Pittsburgh added multiple pieces to its cornerback equation this offseason, signing Steven Nelson and drafting Justin Layne in Round 3. The team also has to decide whether or not to pay disappointing 2016 first-rounder Artie Burns an $800K bonus this weekend.

Haden has operated as the team’s No. 1 cornerback since arriving. The Steelers have not enjoyed much consistency aside from Haden at the boundary corner positions for a while, so talking a new deal makes sense. While the corner market has not moved much at the top in recent years, lesser-acclaimed DBs have signed for $10MM-plus since Haden last put pen to paper. The $9MM-AAV defender will almost certainly target eight figures per year for his early-30s contract.

After missing time in 2018 with an injury, Haden retured to play 15 games last season. He graded as a top-40 cornerback, per Pro Football Focus. That is a cut below his best Browns seasons, but the 30-year-old defender remains an upper-echelon cover man.

Photo courtesy of USA Today Sports Images.

Extra Points: Haden, Giants, Bolts, Jaguars

No extension discussions have commenced between Joe Haden and the Steelers, but that seems to be where this is headed. After a pre-draft report indicated a Haden re-up could be in the cards this year, the veteran cornerback said he wants to re-sign with the Steelers. Haden expects conversations to take place when or around the time the Steelers report for training camp July 25, with the Pittsburgh Post-Gazette’s Gerry Dulac also anticipating extension talks at that point. Haden struggled with injuries and inconsistency at the end of his Browns tenure but has done well to stabilize one of the Steelers’ cornerback spots. Signing for three years and $27MM in 2017, Haden is going into his age-30 season. The Steelers, though, do not appear to have reservations about paying him for his early-30s seasons, per Dulac. Due largely to being an old-CBA first-rounder, Haden has earned more than $100MM in his career.

Let’s look at where some other teams stand exiting minicamp week:

  • After two years either marred by injuries or featuring constraints by his role, Mike Williams expects his usage rate to spike in 2019. The Chargers are thinner at wide receiver but have their 2017 first-round pick set to pick up the slack after Tyrell Williams‘ departure. “My role is going to expand with Tyrell leaving. I’m looking forward to that,” Williams said, via Chargers.com. “I feel I’m going to get a lot more opportunities than I did last year.” Williams saw the third-most snaps among Bolts wideouts last year (732, more than 100 fewer than Tyrell Williams) but still caught 10 touchdown passes (after not scoring as a rookie).
  • The Jaguars will not see their full receiving corps available for a while. Marqise Lee missed all of last season and is not expected to return until nearly the end of training camp, Michael DiRocco of ESPN.com notes. Lee led the 2016 Jaguars in receiving and posted 702 yards in 2017, but a severe knee injury wiped out his 2018 slate. He joins Chris Conley, Dede Westbrook and 2018 second-rounder D.J. Chark in a receiving corps that brings questions about the cogs’ roles.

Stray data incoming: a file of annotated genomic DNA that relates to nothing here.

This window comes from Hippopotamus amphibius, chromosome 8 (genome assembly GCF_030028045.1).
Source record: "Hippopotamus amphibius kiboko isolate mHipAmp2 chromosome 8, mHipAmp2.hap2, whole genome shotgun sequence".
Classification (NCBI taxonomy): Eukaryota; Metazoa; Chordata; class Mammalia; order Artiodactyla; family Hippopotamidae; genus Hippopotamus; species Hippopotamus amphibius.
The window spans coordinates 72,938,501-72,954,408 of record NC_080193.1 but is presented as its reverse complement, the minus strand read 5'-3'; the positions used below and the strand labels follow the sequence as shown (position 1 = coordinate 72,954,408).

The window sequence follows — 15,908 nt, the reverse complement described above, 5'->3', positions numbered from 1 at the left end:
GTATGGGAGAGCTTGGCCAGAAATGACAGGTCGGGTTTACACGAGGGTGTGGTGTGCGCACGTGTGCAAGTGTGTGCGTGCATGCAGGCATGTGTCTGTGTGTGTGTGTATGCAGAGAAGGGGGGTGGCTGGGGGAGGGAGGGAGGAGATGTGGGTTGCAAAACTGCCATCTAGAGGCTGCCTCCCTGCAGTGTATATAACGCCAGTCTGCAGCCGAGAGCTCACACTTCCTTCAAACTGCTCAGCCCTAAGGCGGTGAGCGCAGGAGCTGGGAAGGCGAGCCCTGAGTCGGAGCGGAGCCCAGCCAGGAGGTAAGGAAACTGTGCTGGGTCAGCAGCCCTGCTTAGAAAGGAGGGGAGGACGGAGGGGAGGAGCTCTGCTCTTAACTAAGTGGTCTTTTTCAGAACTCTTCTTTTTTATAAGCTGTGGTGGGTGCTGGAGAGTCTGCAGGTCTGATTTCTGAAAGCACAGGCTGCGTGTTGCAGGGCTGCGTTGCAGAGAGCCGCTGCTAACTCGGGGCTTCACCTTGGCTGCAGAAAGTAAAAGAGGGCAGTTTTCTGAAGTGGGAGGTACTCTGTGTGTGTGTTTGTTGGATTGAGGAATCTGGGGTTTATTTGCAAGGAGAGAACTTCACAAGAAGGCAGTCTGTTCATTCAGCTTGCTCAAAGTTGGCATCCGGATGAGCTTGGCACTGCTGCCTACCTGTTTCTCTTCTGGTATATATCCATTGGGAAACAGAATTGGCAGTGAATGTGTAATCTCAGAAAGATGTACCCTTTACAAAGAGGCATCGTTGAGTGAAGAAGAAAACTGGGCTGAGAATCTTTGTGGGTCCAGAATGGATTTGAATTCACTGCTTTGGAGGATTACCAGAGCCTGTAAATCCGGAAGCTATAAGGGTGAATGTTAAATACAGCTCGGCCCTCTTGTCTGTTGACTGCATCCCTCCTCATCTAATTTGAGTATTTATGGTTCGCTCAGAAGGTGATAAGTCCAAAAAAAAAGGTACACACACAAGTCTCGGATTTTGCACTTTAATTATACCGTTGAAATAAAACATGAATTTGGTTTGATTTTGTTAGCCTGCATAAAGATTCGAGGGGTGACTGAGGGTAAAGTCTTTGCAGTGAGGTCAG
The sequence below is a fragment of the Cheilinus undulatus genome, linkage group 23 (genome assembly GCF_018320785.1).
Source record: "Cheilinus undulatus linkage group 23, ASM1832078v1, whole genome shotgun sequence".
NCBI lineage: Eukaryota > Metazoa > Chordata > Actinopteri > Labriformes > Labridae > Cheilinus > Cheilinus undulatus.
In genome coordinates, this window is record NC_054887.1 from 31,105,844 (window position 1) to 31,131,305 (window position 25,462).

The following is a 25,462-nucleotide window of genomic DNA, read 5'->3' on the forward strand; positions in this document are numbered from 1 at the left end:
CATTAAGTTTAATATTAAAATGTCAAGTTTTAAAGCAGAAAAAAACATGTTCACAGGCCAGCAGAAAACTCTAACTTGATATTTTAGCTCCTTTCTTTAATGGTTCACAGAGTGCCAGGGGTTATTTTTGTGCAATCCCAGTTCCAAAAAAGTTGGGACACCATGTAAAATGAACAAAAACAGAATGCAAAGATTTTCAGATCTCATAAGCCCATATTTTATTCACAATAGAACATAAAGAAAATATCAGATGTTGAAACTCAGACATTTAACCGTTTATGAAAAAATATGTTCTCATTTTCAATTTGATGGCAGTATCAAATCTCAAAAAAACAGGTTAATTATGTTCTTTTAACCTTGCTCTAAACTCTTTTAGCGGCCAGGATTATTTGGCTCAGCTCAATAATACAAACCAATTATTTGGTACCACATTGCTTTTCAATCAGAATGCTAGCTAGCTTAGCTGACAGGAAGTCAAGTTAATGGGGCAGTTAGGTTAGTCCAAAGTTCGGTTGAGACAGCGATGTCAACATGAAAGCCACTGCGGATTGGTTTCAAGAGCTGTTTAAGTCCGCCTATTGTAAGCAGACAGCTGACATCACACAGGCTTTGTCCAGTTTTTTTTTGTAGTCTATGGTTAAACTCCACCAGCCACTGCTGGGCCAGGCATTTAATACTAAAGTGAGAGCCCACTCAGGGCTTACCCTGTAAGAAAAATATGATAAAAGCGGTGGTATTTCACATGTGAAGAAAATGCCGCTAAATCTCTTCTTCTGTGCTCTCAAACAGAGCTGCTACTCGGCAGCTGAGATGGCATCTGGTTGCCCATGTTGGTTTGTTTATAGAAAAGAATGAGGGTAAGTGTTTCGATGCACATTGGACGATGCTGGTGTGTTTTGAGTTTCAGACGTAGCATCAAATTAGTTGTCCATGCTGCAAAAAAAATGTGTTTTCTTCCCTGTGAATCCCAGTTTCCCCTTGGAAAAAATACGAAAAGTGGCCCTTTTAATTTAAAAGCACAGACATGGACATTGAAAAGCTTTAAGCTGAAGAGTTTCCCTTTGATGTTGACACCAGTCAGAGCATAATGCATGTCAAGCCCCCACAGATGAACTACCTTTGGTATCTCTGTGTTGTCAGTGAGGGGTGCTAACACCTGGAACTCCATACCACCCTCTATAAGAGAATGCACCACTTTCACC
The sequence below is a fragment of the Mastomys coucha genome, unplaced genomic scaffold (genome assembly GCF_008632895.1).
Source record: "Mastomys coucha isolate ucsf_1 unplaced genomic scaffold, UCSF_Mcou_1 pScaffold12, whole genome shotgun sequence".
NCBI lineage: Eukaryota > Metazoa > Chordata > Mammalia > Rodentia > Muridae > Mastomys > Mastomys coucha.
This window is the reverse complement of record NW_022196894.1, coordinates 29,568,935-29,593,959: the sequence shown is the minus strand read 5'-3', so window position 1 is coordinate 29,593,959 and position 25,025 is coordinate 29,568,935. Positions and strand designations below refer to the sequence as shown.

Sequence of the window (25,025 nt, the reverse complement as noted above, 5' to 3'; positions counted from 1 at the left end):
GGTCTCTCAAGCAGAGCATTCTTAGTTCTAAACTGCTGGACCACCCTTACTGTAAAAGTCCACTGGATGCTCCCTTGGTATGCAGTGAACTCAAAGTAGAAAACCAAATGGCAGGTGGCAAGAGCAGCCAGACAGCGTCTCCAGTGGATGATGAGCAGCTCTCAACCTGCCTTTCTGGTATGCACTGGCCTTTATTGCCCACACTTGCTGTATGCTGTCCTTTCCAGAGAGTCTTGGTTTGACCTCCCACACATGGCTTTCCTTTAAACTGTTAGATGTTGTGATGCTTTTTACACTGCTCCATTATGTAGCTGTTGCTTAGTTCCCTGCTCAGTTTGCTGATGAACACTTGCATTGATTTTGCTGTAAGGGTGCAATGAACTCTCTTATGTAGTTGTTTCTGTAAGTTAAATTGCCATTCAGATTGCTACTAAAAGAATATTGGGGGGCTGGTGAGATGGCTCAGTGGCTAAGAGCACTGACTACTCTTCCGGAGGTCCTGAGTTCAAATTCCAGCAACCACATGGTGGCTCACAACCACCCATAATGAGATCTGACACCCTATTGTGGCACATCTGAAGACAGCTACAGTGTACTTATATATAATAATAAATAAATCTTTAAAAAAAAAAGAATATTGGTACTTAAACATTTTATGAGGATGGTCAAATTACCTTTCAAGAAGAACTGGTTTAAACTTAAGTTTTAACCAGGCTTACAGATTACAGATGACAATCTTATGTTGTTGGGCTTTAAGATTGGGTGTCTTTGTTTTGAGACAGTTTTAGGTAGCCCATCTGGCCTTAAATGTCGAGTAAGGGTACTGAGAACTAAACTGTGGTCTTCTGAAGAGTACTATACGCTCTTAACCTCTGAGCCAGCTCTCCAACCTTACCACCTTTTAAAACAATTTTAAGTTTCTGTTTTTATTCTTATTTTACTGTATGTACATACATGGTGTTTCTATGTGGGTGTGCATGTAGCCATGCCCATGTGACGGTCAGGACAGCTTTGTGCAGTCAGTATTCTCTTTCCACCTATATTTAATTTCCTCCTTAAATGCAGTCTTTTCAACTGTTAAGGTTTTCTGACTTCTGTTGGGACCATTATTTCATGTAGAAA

• An injury spoiled Jon Halapio‘s first season as the Giants‘ center starter, but it appears he stands to return to the role he held before going down last September. The former sixth-round pick started two games last season but saw the bulk of the first-team reps during Big Blue’s offseason work, with Pat Shurmur indicating (via the New York Post’s Jared Schwartz) the sixth-year blocker is back at 100%. Spencer Pulley graded as Pro Football Focus’ No. 26 center last season; he mixed in with the Giants’ first-stringers this offseason.

Steelers’ Joe Haden Wants Extension

The Steelers have yet to open extension talks with Joe Haden, but the cornerback seems eager to get things underway. The 30-year-old says he’s ready to start discussing a new deal and wants to ultimately retire as a member of the Steelers (Twitter link via Jeremy Fowler of ESPN.com). 

After a long run with the division-rival Browns, Haden inked a three-year deal with the Steelers just prior to the 2017 season. That deal has one more year and $10MM remaining.

Over the years, the Steelers have struggled to address the cornerback position through the draft, but Haden has provided valuable support in the secondary. Haden has started every game that he has played in with the Steelers, and he has reestablished himself as a shutdown cover corner despite drawing the No. 1 WR on opposing offenses. This year, the Steelers will pair Haden with former Chief Steven Nelson, who signed a lucrative free agent deal with Pittsburgh in March.

The Steelers also have youngsters Mike Hilton and Cam Sutton, plus rookie Justin Layne, but none of those players offer the resume of Haden, a multiple-time Pro Bowler.

Photo courtesy of USA Today Sports Images.

Extension Looming For Steelers CB Joe Haden?

The Steelers may be nearing a massive extension for quarterback Ben Roethlisberger, and as Mark Kaboly of The Athletic writes, a re-up for cornerback Joe Haden may not be too far behind.